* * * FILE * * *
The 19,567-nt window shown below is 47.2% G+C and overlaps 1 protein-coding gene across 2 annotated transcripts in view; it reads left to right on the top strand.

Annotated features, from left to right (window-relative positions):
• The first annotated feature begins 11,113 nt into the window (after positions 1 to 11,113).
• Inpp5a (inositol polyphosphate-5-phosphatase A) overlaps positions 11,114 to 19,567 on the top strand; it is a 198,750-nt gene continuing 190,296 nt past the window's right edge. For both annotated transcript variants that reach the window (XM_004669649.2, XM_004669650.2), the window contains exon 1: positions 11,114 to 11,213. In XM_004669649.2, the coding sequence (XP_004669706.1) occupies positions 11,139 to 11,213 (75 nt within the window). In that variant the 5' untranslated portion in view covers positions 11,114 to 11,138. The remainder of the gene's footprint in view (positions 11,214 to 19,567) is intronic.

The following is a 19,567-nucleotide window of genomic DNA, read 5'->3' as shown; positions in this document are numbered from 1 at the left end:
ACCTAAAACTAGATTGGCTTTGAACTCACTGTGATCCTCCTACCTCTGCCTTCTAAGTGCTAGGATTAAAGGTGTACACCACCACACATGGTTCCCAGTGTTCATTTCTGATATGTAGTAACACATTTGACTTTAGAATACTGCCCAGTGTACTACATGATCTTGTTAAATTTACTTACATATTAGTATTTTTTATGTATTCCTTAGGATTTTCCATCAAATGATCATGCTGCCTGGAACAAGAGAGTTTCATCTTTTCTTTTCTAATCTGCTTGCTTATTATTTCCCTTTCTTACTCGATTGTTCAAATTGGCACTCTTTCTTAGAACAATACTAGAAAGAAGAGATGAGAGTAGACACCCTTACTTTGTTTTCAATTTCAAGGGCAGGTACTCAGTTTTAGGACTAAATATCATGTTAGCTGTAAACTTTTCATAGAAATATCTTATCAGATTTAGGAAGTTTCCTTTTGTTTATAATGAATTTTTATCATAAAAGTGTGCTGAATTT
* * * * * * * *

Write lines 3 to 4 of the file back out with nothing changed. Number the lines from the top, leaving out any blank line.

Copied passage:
• The first annotated feature begins 11,113 nt into the window (after positions 1 to 11,113).
• Inpp5a (inositol polyphosphate-5-phosphatase A) overlaps positions 11,114 to 19,567 on the top strand; it is a 198,750-nt gene continuing 190,296 nt past the window's right edge. For both annotated transcript variants that reach the window (XM_004669649.2, XM_004669650.2), the window contains exon 1: positions 11,114 to 11,213. In XM_004669649.2, the coding sequence (XP_004669706.1) occupies positions 11,139 to 11,213 (75 nt within the window). In that variant the 5' untranslated portion in view covers positions 11,114 to 11,138. The remainder of the gene's footprint in view (positions 11,214 to 19,567) is intronic.